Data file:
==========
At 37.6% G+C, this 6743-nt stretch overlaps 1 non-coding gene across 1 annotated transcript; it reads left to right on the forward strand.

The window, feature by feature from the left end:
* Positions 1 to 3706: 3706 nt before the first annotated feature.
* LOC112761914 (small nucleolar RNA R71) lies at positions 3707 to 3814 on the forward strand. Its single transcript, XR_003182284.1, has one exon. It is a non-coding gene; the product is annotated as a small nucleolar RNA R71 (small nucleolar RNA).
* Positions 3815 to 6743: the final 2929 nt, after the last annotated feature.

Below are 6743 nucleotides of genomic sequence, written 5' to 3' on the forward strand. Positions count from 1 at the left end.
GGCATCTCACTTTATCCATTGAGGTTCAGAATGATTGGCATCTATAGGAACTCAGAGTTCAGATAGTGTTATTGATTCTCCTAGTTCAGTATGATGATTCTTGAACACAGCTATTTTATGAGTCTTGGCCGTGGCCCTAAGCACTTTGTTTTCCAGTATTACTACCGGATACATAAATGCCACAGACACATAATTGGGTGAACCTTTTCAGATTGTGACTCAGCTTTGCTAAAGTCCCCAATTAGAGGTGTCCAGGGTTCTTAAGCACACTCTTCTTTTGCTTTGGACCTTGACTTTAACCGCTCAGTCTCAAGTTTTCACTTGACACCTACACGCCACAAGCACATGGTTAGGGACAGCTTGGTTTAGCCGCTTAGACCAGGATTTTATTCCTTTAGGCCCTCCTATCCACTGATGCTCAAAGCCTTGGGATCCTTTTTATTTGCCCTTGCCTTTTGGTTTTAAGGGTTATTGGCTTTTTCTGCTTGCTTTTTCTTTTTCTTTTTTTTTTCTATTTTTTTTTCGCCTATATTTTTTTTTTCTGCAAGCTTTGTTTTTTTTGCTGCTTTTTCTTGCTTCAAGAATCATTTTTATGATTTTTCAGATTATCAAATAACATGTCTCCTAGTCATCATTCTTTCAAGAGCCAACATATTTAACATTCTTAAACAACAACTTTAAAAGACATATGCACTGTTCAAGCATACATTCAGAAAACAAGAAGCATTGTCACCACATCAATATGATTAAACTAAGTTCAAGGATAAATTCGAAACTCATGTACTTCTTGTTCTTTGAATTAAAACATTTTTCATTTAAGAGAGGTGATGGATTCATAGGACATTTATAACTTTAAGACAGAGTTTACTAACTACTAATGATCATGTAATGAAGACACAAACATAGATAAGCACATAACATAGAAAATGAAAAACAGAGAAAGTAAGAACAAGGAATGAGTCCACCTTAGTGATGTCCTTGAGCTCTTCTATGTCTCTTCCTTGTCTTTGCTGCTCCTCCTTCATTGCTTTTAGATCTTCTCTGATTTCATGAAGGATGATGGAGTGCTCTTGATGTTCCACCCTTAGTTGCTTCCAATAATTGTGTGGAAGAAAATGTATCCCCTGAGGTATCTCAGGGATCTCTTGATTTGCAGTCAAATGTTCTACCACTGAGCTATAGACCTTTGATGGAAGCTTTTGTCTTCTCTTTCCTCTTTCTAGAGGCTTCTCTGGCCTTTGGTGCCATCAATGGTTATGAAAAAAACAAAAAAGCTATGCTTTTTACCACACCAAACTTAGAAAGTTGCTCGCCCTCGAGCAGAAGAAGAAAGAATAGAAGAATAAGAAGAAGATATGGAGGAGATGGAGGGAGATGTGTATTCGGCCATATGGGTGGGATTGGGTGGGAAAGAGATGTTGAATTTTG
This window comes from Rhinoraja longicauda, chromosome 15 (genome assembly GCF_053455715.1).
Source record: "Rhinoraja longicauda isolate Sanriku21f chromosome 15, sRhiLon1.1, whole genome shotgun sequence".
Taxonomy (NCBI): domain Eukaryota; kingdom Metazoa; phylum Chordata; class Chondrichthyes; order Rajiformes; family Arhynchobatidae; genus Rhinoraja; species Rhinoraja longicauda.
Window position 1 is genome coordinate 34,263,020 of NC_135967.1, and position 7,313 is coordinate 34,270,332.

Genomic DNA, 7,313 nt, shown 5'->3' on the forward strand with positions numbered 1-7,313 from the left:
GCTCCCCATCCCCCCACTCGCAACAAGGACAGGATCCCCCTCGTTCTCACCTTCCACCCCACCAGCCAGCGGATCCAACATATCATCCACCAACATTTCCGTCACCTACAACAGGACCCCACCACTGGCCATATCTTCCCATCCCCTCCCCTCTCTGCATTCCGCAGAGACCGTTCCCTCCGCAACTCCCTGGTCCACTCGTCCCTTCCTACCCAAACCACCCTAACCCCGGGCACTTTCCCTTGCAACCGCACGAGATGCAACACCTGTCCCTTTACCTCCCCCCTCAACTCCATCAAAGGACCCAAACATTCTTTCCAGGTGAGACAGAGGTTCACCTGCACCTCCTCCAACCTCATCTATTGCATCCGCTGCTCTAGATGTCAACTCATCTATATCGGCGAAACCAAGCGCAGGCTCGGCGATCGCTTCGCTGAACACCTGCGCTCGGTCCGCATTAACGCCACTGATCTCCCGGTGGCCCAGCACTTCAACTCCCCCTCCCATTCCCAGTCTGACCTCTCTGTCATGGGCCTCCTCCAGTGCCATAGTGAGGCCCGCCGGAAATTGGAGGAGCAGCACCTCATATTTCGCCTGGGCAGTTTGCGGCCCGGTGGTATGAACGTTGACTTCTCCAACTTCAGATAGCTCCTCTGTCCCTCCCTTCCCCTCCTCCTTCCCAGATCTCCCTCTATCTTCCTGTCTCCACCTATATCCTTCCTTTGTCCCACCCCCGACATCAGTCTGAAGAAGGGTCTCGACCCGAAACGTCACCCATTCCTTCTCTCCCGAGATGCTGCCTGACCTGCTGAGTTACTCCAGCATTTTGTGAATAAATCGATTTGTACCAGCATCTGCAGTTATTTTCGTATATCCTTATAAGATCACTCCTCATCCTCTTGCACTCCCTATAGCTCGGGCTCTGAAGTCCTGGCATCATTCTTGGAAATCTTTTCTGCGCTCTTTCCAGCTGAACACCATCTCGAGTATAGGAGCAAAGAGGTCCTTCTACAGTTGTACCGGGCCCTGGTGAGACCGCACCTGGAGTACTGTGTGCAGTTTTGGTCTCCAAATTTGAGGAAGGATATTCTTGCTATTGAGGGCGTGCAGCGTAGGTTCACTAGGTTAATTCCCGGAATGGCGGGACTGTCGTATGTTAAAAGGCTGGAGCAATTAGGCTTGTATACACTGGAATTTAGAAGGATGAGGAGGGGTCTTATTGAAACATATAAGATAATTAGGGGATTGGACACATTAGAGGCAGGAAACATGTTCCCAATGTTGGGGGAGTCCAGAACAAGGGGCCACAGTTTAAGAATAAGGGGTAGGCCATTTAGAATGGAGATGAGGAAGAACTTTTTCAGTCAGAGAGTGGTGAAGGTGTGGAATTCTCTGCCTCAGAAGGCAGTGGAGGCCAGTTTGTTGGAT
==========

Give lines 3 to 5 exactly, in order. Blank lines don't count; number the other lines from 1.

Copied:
* Positions 1 to 3706: 3706 nt before the first annotated feature.
* LOC112761914 (small nucleolar RNA R71) lies at positions 3707 to 3814 on the forward strand. Its single transcript, XR_003182284.1, has one exon. It is a non-coding gene; the product is annotated as a small nucleolar RNA R71 (small nucleolar RNA).
* Positions 3815 to 6743: the final 2929 nt, after the last annotated feature.